Specific regional issues and the role of the Security Council. Ban Ki-moon singles out the usual suspects, i.e. Iran and North Korea, as his proliferation concerns. He admits that he is deeply concerned about Iran’s nuclear programme and stresses that Iran must comply with relevant Security Council resolutions. It is striking that there is no mention of other proliferators, i.e. India, Pakistan and Israel. True, they are not parties to the NPT and therefore have not violated it, but at the beginning of his speech the Secretary-General had emphatically stated that ‘[t]here are no right hands for wrong weapons’. On the upside, it is welcome to read that the Secretary-General believes that a conference on a zone free of weapons of mass destruction in the Middle East can still be convened in 2013 and that he supports the initiative (more information on the WMDFZ in the Middle East here and here). The Secretary-General does not, however, suggest steps to be taken in order to remove the obstacles that derailed the conference in 2012, in particular Israel’s opposition to the initiative.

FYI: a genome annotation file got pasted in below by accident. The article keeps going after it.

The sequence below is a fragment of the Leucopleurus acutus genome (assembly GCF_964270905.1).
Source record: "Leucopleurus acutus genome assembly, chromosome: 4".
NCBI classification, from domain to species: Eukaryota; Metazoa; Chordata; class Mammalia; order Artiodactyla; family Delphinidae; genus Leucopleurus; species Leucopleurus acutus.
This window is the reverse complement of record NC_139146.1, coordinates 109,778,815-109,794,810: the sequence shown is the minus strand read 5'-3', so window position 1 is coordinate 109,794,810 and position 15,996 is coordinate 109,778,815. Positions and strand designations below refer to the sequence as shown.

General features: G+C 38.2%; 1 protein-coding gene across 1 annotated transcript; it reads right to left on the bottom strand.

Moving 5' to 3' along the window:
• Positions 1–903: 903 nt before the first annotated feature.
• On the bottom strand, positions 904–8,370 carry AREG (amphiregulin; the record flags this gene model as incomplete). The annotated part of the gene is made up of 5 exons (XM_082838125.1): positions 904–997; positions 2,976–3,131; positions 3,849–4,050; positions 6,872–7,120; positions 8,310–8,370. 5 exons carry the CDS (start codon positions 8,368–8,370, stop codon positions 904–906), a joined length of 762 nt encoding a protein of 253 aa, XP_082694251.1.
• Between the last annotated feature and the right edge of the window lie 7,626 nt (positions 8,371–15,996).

Disarmament education. Ban Ki-moon rightly emphasises that funding for disarmament education, training and research is low. The Secretary-General also encourages the academia to include disarmament and non-proliferation issues in their curricula and research agendas. While the contributors to this blog cannot be blamed for not doing their part by researching and publishing on non-proliferation issues, undergraduate or postgraduate courses on non-proliferation law are still rare in universities. Consistently with existing financial resources, this is something that we academics with a non-proliferation expertise perhaps could do more on. If anyone is aware of or teaches university courses on non-proliferation law, why not drop us a line so that we can alert potentially interested students here.

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The UN ATT Conference –a Disappointing but Worthwhile Exercise